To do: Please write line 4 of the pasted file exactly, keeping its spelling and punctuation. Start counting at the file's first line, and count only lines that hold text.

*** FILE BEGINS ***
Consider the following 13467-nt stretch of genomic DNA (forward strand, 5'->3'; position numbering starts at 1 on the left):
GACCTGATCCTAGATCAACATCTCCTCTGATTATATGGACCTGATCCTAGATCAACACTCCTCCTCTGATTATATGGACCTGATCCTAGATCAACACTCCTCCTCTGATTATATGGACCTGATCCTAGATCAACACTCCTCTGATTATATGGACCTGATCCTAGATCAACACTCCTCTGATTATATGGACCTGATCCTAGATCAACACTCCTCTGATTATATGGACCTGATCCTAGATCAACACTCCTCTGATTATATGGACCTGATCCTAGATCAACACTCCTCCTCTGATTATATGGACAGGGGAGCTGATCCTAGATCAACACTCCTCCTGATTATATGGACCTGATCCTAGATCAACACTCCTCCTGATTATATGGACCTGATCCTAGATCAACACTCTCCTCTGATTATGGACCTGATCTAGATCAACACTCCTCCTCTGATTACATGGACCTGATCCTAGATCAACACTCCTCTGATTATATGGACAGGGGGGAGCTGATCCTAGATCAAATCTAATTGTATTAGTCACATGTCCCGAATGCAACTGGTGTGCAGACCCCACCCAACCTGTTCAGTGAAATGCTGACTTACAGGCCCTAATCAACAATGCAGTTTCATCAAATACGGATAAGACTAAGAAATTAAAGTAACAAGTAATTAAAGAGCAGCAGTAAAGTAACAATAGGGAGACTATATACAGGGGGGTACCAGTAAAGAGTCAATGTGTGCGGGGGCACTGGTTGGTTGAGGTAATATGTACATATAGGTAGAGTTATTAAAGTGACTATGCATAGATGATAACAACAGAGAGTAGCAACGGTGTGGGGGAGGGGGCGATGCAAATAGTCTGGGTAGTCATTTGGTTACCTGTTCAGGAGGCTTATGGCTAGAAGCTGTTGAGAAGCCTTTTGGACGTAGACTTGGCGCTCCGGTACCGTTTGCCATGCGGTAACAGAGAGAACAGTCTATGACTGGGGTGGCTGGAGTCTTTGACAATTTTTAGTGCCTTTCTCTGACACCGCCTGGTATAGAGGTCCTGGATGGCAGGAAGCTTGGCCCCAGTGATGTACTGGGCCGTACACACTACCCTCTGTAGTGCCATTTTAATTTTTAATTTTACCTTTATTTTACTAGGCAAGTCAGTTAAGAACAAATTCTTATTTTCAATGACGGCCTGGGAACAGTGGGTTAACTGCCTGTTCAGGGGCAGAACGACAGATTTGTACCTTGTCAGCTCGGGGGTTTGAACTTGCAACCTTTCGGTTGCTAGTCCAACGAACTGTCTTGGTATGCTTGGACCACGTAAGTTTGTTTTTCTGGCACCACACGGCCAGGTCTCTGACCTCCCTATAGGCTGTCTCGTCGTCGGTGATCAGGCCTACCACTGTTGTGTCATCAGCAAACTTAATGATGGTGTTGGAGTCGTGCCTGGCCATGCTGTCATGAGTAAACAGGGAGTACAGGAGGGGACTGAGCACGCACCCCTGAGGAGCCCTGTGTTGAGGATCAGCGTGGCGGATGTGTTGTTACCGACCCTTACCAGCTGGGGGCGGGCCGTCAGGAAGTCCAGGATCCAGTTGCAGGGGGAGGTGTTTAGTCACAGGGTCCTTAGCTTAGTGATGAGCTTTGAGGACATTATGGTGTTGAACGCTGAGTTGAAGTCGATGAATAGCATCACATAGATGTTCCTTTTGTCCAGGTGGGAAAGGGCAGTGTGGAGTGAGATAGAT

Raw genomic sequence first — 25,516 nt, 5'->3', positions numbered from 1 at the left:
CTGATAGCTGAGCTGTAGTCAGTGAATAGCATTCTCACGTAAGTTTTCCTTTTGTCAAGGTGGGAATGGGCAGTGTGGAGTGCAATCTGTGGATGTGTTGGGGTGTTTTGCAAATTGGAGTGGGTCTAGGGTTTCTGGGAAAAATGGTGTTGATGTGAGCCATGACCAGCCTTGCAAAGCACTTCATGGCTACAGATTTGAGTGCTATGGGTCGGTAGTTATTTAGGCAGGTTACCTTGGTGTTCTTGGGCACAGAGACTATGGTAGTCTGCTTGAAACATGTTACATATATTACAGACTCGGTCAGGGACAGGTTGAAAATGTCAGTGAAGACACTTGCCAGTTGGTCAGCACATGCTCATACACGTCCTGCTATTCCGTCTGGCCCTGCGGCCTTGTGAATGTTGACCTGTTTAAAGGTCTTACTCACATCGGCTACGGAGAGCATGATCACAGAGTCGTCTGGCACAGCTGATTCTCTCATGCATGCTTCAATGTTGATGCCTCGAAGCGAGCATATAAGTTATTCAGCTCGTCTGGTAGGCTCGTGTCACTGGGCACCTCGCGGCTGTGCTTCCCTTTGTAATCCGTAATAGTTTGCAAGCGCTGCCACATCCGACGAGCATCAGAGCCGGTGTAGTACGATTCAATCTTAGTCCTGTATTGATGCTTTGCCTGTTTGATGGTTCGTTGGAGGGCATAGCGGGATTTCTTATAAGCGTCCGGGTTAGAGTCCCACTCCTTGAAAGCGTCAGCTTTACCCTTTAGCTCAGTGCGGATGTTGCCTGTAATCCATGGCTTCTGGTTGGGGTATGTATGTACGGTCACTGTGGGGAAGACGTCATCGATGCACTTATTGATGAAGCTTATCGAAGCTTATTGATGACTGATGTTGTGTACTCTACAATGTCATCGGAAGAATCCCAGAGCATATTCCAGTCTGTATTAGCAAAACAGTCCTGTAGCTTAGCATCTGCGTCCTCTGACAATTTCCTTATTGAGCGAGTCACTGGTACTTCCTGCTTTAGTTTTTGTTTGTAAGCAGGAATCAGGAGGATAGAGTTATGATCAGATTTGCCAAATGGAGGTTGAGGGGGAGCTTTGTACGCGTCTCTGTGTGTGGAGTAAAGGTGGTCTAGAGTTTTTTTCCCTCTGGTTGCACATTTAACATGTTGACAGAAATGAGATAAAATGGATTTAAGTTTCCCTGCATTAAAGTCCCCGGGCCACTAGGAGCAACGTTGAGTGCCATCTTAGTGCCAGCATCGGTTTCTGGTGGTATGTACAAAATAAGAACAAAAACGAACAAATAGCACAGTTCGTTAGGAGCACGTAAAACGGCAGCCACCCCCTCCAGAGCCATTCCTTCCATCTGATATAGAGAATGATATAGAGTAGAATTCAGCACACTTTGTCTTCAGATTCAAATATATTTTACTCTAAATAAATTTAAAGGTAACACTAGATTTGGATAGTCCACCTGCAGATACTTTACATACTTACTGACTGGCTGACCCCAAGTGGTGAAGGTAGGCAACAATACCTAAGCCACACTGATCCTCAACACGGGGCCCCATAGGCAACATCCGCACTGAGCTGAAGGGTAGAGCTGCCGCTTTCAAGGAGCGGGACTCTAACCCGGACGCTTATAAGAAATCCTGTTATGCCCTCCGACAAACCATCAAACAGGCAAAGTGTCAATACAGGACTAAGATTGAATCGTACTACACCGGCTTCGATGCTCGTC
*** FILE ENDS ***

CTGATAGCTGAGCTGTAGTCAGTGAATAGCATTCTCACGTAAGTTTTCCTTTTGTCAAGGTGGGAATGGGCAGTGTGGAGTGCAATCTGTGGATGTGTTGGGGTGTTTTGCAAATTGGAGTGGGTCTAGGGTTTCTGGGAAAAATGGTGTTGATGTGAGCCATGACCAGCCTTGCAAAGCACTTCATGGCTACAGATTTGAGTGCTATGGGTCGGTAGTTATTTAGGCAGGTTACCTTGGTGTTCTTGGGCACAGAGACTATGGTAGTCTGCTTGAAACATGTTACATATATTACAGACTCGGTCAGGGACAGGTTGAAAATGTCAGTGAAGACACTTGCCAGTTGGTCAGCACATGCTCATACACGTCCTGCTATTCCGTCTGGCCCTGCGGCCTTGTGAATGTTGACCTGTTTAAAGGTCTTACTCACATCGGCTACGGAGAGCATGATCACAGAGTCGTCTGGCACAGCTGATTCTCTCATGCATGCTTCAATGTTGATGCCTCGAAGCGAGCATATAAGTTATTCAGCTCGTCTGGTAGGCTCGTGTCACTGGGCACCTCGCGGCTGTGCTTCCCTTTGTAATCCGTAATAGTTTGCAAGCGCTGCCACATCCGACGAGCATCAGAGCCGGTGTAGTACGATTCAATCTTAGTCCTGTATTGATGCTTTGCCTGTTTGATGGTTCGTTGGAGGGCATAGCGGGATTTCTTATAAGCGTCCGGGTTAGAGTCCCACTCCTTGAAAGCGTCAGCTTTACCCTTTAGCTCAGTGCGGATGTTGCCTGTAATCCATGGCTTCTGGTTGGGGTATGTATGTACGGTCACTGTGGGGAAGACGTCATCGATGCACTTATTGATGAAGCTTATCGAAGCTTATTGATGACTGATGTTGTGTACTCTACAATGTCATCGGAAGAATCCCAGAGCATATTCCAGTCTGTATTAGCAAAACAGTCCTGTAGCTTAGCATCTGCGTCCTCTGACAATTTCCTTATTGAGCGAGTCACTGGTACTTCCTGCTTTAGTTTTTGTTTGTAAGCAGGAATCAGGAGGATAGAGTTATGATCAGATTTGCCAAATGGAGGTTGAGGGGGAGCTTTGTACGCGTCTCTGTGTGTGGAGTAAAGGTGGTCTAGAGTTTTTTTCCCTCTGGTTGCACATTTAACATGTTGACAGAAATGAGATAAAATGGATTTAAGTTTCCCTGCATTAAAGTCCCCGGGCCACTAGGAGCAACGTTGAGTGCCATCTTAGTGCCAGCATCGGTTTCTGGTGGTATGTACAAAATAAGAACAAAAACGAACAAATAGCACAGTTCGTTAGGAGCACGTAAAACGGCAGCCACCCCCTCCAGAGCCATTCCTTCCATCTGATATAGAGAATGATATAGAGTAGAATTCAGCACACTTTGTCTTCAGATTCAAATATATTTTACTCTAAATAAATTTAAAGGTAACACTAGATTTGGATAGTCCACCTGCAGATACTTTACATACTTACTGACTGGCTGACCCCAAGTGGTGAAGGTAGGCAACAATACCTAAGCCACACTGATCCTCAACACGGGGCCCCATAGGCAACATCCGCACTGAGCTGAAGGGTAGAGCTGCCGCTTTCAAGGAGCGGGACTCTAACCCGGACGCTTATAAGAAATCCTGTTATGCCCTCCGACAAACCATCAAACAGGCAAAGTGTCAATACAGGACTAAGATTGAATCGTACTACACCGGCTTCGATGCTCGTC